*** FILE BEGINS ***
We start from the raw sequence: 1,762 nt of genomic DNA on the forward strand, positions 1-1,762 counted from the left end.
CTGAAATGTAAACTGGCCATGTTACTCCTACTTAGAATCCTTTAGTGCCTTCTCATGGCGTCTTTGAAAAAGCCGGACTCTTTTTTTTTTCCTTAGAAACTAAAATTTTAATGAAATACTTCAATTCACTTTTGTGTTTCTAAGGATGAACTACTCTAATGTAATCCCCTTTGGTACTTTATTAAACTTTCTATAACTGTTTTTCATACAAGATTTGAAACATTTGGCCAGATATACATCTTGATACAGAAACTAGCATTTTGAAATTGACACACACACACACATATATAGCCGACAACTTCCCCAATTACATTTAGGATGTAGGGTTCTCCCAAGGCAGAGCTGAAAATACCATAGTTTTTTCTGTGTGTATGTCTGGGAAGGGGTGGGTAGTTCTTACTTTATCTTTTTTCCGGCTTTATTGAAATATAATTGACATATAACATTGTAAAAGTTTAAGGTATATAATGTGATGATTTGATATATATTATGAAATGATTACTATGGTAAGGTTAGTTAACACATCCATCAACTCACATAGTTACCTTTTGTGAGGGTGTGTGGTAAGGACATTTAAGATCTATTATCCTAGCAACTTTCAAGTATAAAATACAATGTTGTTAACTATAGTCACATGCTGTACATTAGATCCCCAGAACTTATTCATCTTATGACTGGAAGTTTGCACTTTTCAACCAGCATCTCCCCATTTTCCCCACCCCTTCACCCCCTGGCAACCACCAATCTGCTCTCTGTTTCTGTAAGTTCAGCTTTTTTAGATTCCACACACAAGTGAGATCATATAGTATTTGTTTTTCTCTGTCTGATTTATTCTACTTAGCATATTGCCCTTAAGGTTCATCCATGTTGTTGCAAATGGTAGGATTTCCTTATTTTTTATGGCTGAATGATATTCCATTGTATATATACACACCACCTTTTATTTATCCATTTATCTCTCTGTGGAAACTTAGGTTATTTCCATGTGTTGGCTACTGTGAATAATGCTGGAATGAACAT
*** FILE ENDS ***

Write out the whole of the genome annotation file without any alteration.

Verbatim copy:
We start from the raw sequence: 1,762 nt of genomic DNA on the forward strand, positions 1-1,762 counted from the left end.
CTGAAATGTAAACTGGCCATGTTACTCCTACTTAGAATCCTTTAGTGCCTTCTCATGGCGTCTTTGAAAAAGCCGGACTCTTTTTTTTTTCCTTAGAAACTAAAATTTTAATGAAATACTTCAATTCACTTTTGTGTTTCTAAGGATGAACTACTCTAATGTAATCCCCTTTGGTACTTTATTAAACTTTCTATAACTGTTTTTCATACAAGATTTGAAACATTTGGCCAGATATACATCTTGATACAGAAACTAGCATTTTGAAATTGACACACACACACACATATATAGCCGACAACTTCCCCAATTACATTTAGGATGTAGGGTTCTCCCAAGGCAGAGCTGAAAATACCATAGTTTTTTCTGTGTGTATGTCTGGGAAGGGGTGGGTAGTTCTTACTTTATCTTTTTTCCGGCTTTATTGAAATATAATTGACATATAACATTGTAAAAGTTTAAGGTATATAATGTGATGATTTGATATATATTATGAAATGATTACTATGGTAAGGTTAGTTAACACATCCATCAACTCACATAGTTACCTTTTGTGAGGGTGTGTGGTAAGGACATTTAAGATCTATTATCCTAGCAACTTTCAAGTATAAAATACAATGTTGTTAACTATAGTCACATGCTGTACATTAGATCCCCAGAACTTATTCATCTTATGACTGGAAGTTTGCACTTTTCAACCAGCATCTCCCCATTTTCCCCACCCCTTCACCCCCTGGCAACCACCAATCTGCTCTCTGTTTCTGTAAGTTCAGCTTTTTTAGATTCCACACACAAGTGAGATCATATAGTATTTGTTTTTCTCTGTCTGATTTATTCTACTTAGCATATTGCCCTTAAGGTTCATCCATGTTGTTGCAAATGGTAGGATTTCCTTATTTTTTATGGCTGAATGATATTCCATTGTATATATACACACCACCTTTTATTTATCCATTTATCTCTCTGTGGAAACTTAGGTTATTTCCATGTGTTGGCTACTGTGAATAATGCTGGAATGAACAT